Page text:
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Summer Internship at Solver Foundation

I get a fair number of emails of the sort “I am studying at ….and I would like to work under your supervision as a summer intern”.  Most of the time they go on to say things like “I want to work under your supervision on stochastic optimization, supply chains, e-commerce” or an of a dozen things that suggest they 1) don’t know what I do, and 2) don’t really care to find out.  That is probably the economically efficient choice, since I don’t take on summer interns, and have even written about it.  I don’t know where this myth of summer internships for people from around the world comes from (unless there are a large group of people who welcome this?  Let me know!).

Once in a while, however, I see a summer internship and think:  “Wow!  I wish I was 20 (or 25) again!  That looks like a great opportunity!”  The Solver Foundation team just posted such an opportunity.  From the announcement:

The Solver Foundation team is looking for an intern for this summmer! A short description is below – this is a software development position, where the focus is on practical application of numerical optimization techniques. I believe in a practical, challenging, and hopefully rewarding experience where interns work on real code that relates to their areas of interest. If you’re interested, here’s what you should do:

  • Apply for the position here. Make sure you apply under the “Software and Hardware Development” category.
  • After you have applied, send a resume to natbr at microsoft dot com. We cannot guarantee a response to every inquiry due to volume.

A word of warning – this position is not for everyone. If things like simplex, L-BFGS, and KKT conditions are unfamiliar to you, this position might not be the best fit.

If you know what simplex, L-BFGS, and KKT mean, then this looks like an interesting way to spend the summer.  And they are pretty open with regards to education:

Bachelor’s, MS, or PhD students with deep knowledge of numerical optimization methods and software are particularly encouraged to apply.

This sounds a bit better than the Associate Dean gig I currently have, but I think I am stuck here.

{ 7 } Comments

  1. Siah | March 8, 2010 at 10:14 pm | Permalink

    It is embarrassing I had to look up L-BFGS 🙂 It is certainly a great opportunity

  2. Michael Trick | March 8, 2010 at 10:18 pm | Permalink

    OK, me too. But once I saw the names Broyden–Fletcher–Goldfarb–Shanno I was OK.

  3. Miguel Sanchez | March 9, 2010 at 4:51 am | Permalink

    What I’ve been told by some visitors from India is that some Indian Technological Institutes require students to have some research experience [abroad] to get their degree.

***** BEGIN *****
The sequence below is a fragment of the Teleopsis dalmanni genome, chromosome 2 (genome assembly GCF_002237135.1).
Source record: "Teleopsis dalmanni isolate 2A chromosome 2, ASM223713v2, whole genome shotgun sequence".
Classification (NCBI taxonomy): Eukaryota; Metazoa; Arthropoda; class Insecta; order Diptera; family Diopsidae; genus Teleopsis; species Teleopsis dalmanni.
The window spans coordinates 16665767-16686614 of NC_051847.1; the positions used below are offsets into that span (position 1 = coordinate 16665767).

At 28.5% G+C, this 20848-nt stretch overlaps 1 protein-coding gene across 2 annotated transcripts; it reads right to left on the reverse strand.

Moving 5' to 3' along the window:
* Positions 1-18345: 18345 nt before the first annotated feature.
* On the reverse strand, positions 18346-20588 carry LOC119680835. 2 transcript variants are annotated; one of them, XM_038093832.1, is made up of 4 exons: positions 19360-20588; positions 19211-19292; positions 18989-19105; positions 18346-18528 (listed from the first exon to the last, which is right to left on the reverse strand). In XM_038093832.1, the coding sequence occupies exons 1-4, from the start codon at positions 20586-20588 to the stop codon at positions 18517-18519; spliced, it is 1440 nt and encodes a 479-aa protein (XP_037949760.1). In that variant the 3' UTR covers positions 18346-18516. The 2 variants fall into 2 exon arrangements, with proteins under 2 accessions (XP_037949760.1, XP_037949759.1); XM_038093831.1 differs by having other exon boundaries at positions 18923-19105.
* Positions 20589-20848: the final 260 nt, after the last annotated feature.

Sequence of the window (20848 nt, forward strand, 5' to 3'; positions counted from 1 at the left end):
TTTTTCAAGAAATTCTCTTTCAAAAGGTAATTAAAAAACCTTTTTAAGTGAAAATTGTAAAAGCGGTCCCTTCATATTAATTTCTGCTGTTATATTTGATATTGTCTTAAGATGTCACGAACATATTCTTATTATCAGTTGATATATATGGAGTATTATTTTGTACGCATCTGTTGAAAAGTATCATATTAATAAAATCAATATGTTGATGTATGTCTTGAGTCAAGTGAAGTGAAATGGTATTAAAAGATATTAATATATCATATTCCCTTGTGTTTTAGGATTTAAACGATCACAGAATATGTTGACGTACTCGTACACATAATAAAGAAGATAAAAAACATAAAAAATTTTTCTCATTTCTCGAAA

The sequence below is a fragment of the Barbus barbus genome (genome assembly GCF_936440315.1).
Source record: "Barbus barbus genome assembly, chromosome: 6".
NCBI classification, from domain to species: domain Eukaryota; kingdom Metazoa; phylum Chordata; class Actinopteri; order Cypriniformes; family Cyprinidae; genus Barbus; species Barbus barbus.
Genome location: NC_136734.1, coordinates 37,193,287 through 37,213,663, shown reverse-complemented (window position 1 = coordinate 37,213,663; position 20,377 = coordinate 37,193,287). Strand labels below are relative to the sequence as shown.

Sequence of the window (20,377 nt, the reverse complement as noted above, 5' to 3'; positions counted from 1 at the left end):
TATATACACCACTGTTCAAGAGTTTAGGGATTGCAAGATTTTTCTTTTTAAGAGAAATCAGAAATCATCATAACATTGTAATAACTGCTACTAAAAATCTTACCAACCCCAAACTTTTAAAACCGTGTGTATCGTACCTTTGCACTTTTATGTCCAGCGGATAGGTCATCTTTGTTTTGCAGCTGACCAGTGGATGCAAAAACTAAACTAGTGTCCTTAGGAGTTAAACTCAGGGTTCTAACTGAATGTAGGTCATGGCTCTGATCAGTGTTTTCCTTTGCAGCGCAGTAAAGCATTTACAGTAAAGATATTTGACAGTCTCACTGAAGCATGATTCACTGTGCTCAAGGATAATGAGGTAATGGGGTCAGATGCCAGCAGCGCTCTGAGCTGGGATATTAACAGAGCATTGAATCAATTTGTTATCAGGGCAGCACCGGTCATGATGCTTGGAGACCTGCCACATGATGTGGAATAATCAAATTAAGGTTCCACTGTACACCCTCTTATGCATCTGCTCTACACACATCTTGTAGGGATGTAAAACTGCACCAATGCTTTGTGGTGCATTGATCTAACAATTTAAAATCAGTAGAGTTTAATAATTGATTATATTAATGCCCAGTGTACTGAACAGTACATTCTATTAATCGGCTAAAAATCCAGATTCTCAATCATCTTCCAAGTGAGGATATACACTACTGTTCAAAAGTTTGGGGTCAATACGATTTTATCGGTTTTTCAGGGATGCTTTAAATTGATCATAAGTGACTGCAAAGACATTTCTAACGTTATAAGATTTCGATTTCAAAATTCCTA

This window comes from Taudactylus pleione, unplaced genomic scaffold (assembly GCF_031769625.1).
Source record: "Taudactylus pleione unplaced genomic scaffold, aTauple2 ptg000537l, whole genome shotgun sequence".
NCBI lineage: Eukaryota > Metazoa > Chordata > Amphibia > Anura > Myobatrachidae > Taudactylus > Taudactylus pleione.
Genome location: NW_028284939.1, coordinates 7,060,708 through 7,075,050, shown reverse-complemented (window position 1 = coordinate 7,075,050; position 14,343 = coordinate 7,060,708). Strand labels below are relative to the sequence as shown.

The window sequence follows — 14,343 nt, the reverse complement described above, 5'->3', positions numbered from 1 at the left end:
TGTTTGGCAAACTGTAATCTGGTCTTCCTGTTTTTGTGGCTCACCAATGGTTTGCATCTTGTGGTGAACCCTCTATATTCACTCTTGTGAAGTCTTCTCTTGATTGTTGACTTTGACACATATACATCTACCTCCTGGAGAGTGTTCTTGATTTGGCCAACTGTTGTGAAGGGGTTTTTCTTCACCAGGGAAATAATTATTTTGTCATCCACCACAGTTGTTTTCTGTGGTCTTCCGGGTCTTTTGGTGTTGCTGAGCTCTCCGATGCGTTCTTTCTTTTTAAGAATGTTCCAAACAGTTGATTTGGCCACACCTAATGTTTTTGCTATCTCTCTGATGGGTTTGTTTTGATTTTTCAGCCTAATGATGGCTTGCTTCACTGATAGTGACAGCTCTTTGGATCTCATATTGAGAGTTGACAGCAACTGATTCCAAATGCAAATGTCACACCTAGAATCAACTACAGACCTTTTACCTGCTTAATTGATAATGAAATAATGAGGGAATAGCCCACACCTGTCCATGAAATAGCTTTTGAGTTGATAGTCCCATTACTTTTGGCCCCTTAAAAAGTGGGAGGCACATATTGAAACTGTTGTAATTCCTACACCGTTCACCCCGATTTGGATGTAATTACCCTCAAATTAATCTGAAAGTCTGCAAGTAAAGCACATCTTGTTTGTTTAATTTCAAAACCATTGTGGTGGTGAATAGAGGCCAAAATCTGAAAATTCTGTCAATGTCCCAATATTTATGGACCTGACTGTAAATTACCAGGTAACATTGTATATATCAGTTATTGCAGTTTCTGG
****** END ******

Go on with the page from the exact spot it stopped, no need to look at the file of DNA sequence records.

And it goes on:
Whether many of them manage to get an internship abroad or not, I do not know. But I’d say there is some built-in pressure in their educational system to push students to look for these opportunities.

  4. Karen Petrie | March 9, 2010 at 11:19 am | Permalink

    It is interesting that you do not take on Summer Internships. It is something we are very keen on doing here mainly, because it is a great way of getting future PhD students. I did two summer internships as an Undergrad before starting my own PhD and I have two to offer this summer.

  5. Michael Trick | March 9, 2010 at 11:24 am | Permalink

    I do take on summer interns, but generally those from CMU or at least from the Pittsburgh area. Trying to take on someone from outside the country to spend time here, rather than supporting those who are already here, just doesn’t work for me. Of course, I don’t run a “lab” in the CS sense.

  6. Paul Rubin | March 9, 2010 at 11:31 am | Permalink

    I get occasional requests for either internships or visiting scholar positions (for neither of which I have funds) from students in other countries (or sometimes other galaxies). They often express a very specific interest in studying specifically with me, based on my renowned expertise in (fill in something I know nothing about, such as financial engineering). The utter mismatch of interests has me wondering if maybe some spammer out there harvests academic e-mail addresses, attaches generic or outright incorrect keywords, and peddles them to students.

  7. Nathan | March 9, 2010 at 2:47 pm | Permalink

    Thanks for the plug! Maybe I should have left it at simplex and KKT and called it a day 😉 The main thing is that we’re looking for someone who is passionate about optimization/OR and has great coding skills.

    I had the opportunity to intern at Argonne back in the day and I got a ton out of it.